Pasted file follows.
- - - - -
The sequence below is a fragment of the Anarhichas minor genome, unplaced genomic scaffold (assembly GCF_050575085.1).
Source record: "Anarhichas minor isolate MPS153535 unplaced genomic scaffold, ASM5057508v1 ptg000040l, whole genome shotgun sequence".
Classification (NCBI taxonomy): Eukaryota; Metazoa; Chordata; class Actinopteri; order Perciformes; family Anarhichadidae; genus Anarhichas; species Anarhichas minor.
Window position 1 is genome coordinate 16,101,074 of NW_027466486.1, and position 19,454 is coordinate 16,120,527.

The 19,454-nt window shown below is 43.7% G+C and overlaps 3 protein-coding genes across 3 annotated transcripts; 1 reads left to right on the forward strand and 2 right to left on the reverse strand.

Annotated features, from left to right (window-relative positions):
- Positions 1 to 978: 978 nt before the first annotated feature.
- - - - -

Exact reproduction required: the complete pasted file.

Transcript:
The sequence below is a fragment of the Anarhichas minor genome, unplaced genomic scaffold (assembly GCF_050575085.1).
Source record: "Anarhichas minor isolate MPS153535 unplaced genomic scaffold, ASM5057508v1 ptg000040l, whole genome shotgun sequence".
Classification (NCBI taxonomy): Eukaryota; Metazoa; Chordata; class Actinopteri; order Perciformes; family Anarhichadidae; genus Anarhichas; species Anarhichas minor.
Window position 1 is genome coordinate 16,101,074 of NW_027466486.1, and position 19,454 is coordinate 16,120,527.

The 19,454-nt window shown below is 43.7% G+C and overlaps 3 protein-coding genes across 3 annotated transcripts; 1 reads left to right on the forward strand and 2 right to left on the reverse strand.

Annotated features, from left to right (window-relative positions):
- Positions 1 to 978: 978 nt before the first annotated feature.